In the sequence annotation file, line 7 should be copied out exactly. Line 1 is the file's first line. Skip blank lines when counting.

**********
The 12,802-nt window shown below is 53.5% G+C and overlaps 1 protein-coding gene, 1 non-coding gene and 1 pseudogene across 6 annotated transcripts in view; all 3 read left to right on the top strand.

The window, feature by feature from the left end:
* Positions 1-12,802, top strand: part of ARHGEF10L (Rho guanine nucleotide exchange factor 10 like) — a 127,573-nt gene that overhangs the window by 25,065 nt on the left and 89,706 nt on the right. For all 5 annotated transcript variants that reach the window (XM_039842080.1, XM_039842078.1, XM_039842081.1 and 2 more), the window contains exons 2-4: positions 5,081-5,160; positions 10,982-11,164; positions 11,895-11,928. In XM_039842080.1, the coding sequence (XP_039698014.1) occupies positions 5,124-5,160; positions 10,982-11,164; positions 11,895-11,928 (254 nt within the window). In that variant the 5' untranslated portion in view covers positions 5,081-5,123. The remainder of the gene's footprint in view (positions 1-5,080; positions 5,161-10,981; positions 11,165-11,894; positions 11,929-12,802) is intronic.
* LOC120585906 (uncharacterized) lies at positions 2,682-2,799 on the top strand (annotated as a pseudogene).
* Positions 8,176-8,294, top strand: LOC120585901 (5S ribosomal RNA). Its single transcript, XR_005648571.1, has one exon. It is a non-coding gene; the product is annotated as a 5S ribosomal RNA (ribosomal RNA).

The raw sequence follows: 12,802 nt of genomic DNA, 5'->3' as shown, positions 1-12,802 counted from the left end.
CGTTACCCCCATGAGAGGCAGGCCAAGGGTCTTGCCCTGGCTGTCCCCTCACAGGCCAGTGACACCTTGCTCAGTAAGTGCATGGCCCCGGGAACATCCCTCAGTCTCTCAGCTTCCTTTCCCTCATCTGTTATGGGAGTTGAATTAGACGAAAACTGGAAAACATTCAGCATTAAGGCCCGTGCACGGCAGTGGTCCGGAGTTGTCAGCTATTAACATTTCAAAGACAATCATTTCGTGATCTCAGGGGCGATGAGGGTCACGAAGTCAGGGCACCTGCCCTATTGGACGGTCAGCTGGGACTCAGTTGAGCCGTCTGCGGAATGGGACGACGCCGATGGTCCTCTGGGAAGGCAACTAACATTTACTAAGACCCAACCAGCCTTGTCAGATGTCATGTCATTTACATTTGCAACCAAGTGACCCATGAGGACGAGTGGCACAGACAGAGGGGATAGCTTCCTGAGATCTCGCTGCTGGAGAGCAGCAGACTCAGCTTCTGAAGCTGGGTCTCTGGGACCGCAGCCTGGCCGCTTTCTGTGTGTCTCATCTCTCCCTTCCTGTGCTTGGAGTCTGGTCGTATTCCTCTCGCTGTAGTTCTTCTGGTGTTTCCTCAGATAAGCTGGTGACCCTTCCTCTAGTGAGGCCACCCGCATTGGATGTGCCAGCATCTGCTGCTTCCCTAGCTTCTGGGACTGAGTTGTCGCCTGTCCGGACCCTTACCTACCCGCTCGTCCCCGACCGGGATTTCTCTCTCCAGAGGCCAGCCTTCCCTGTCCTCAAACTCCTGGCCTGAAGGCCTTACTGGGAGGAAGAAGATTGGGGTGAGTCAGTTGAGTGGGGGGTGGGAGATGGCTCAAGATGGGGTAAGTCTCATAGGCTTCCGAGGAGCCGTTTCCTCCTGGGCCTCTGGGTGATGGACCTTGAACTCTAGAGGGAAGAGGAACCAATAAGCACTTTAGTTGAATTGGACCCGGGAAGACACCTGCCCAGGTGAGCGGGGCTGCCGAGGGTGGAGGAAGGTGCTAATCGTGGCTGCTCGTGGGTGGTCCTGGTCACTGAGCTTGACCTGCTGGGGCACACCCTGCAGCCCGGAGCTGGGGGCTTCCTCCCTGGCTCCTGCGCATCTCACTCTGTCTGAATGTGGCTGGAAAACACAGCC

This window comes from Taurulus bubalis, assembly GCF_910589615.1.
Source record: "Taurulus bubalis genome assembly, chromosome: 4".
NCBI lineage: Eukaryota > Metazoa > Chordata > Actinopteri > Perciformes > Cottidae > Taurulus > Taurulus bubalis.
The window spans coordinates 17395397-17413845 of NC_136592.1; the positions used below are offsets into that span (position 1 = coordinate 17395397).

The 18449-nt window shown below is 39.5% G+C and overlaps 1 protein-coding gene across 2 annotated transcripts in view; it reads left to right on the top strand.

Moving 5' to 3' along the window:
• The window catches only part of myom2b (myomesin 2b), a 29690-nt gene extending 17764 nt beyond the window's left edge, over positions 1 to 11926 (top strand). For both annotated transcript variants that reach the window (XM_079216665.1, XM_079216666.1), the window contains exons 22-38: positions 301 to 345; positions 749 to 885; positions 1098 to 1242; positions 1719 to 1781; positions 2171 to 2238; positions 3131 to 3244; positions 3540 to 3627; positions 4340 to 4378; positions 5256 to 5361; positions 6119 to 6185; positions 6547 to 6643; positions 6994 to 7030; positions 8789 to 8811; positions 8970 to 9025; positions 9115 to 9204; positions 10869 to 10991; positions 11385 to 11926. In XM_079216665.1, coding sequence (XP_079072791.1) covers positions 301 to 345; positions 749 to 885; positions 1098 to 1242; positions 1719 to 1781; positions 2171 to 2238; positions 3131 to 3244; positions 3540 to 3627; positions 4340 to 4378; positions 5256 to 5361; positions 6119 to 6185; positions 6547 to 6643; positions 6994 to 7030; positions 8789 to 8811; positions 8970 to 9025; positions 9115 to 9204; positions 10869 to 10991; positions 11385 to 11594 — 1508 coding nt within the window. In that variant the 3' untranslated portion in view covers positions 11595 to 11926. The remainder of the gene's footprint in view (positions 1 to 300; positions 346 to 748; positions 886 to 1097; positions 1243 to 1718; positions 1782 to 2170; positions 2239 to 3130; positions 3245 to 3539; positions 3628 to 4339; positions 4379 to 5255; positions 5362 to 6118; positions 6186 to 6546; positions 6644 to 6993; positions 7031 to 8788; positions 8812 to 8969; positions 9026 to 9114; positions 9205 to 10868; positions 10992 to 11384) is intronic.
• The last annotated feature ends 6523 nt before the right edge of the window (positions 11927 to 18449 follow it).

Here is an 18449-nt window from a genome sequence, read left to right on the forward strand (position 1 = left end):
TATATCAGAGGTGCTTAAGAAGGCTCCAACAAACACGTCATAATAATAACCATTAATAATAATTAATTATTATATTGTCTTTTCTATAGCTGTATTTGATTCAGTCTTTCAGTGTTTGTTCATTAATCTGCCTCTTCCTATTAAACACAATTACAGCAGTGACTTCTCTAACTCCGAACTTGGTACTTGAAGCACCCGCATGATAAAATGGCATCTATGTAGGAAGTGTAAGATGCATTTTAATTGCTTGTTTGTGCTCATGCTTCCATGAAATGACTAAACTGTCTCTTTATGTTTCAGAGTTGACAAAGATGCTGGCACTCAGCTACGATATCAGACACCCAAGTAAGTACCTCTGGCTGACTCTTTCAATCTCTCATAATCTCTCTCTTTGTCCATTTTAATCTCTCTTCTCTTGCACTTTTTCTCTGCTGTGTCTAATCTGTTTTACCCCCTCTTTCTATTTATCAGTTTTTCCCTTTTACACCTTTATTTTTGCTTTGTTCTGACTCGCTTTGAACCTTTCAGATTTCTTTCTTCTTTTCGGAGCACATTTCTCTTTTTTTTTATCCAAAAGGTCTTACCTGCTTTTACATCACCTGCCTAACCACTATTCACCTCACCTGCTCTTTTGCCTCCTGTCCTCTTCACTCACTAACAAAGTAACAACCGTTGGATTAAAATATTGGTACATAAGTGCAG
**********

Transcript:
CGTTACCCCCATGAGAGGCAGGCCAAGGGTCTTGCCCTGGCTGTCCCCTCACAGGCCAGTGACACCTTGCTCAGTAAGTGCATGGCCCCGGGAACATCCCTCAGTCTCTCAGCTTCCTTTCCCTCATCTGTTATGGGAGTTGAATTAGACGAAAACTGGAAAACATTCAGCATTAAGGCCCGTGCACGGCAGTGGTCCGGAGTTGTCAGCTATTAACATTTCAAAGACAATCATTTCGTGATCTCAGGGGCGATGAGGGTCACGAAGTCAGGGCACCTGCCCTATTGGACGGTCAGCTGGGACTCAGTTGAGCCGTCTGCGGAATGGGACGACGCCGATGGTCCTCTGGGAAGGCAACTAACATTTACTAAGACCCAACCAGCCTTGTCAGATGTCATGTCATTTACATTTGCAACCAAGTGACCCATGAGGACGAGTGGCACAGACAGAGGGGATAGCTTCCTGAGATCTCGCTGCTGGAGAGCAGCAGACTCAGCTTCTGAAGCTGGGTCTCTGGGACCGCAGCCTGGCCGCTTTCTGTGTGTCTCATCTCTCCCTTCCTGTGCTTGGAGTCTGGTCGTATTCCTCTCGCTGTAGTTCTTCTGGTGTTTCCTCAGATAAGCTGGTGACCCTTCCTCTAGTGAGGCCACCCGCATTGGATGTGCCAGCATCTGCTGCTTCCCTAGCTTCTGGGACTGAGTTGTCGCCTGTCCGGACCCTTACCTACCCGCTCGTCCCCGACCGGGATTTCTCTCTCCAGAGGCCAGCCTTCCCTGTCCTCAAACTCCTGGCCTGAAGGCCTTACTGGGAGGAAGAAGATTGGGGTGAGTCAGTTGAGTGGGGGGTGGGAGATGGCTCAAGATGGGGTAAGTCTCATAGGCTTCCGAGGAGCCGTTTCCTCCTGGGCCTCTGGGTGATGGACCTTGAACTCTAGAGGGAAGAGGAACCAATAAGCACTTTAGTTGAATTGGACCCGGGAAGACACCTGCCCAGGTGAGCGGGGCTGCCGAGGGTGGAGGAAGGTGCTAATCGTGGCTGCTCGTGGGTGGTCCTGGTCACTGAGCTTGACCTGCTGGGGCACACCCTGCAGCCCGGAGCTGGGGGCTTCCTCCCTGGCTCCTGCGCATCTCACTCTGTCTGAATGTGGCTGGAAAACACAGCC